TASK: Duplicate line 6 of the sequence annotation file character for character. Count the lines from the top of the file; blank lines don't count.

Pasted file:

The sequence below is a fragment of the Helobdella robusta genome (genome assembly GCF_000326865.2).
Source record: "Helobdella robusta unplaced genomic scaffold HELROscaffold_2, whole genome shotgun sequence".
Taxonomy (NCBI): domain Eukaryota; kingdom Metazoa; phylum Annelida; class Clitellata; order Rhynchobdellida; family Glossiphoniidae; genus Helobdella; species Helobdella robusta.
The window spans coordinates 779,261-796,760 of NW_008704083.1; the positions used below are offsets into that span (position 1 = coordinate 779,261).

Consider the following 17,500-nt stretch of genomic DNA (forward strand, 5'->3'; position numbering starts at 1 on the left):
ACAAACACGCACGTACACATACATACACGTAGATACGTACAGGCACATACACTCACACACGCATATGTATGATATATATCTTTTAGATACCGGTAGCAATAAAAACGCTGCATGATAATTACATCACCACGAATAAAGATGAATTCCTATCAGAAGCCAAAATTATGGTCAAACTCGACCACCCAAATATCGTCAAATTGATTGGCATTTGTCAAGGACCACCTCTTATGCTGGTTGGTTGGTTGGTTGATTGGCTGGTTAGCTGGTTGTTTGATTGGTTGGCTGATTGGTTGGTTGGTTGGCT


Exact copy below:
ACAAACACGCACGTACACATACATACACGTAGATACGTACAGGCACATACACTCACACACGCATATGTATGATATATATCTTTTAGATACCGGTAGCAATAAAAACGCTGCATGATAATTACATCACCACGAATAAAGATGAATTCCTATCAGAAGCCAAAATTATGGTCAAACTCGACCACCCAAATATCGTCAAATTGATTGGCATTTGTCAAGGACCACCTCTTATGCTGGTTGGTTGGTTGGTTGATTGGCTGGTTAGCTGGTTGTTTGATTGGTTGGCTGATTGGTTGGTTGGTTGGCT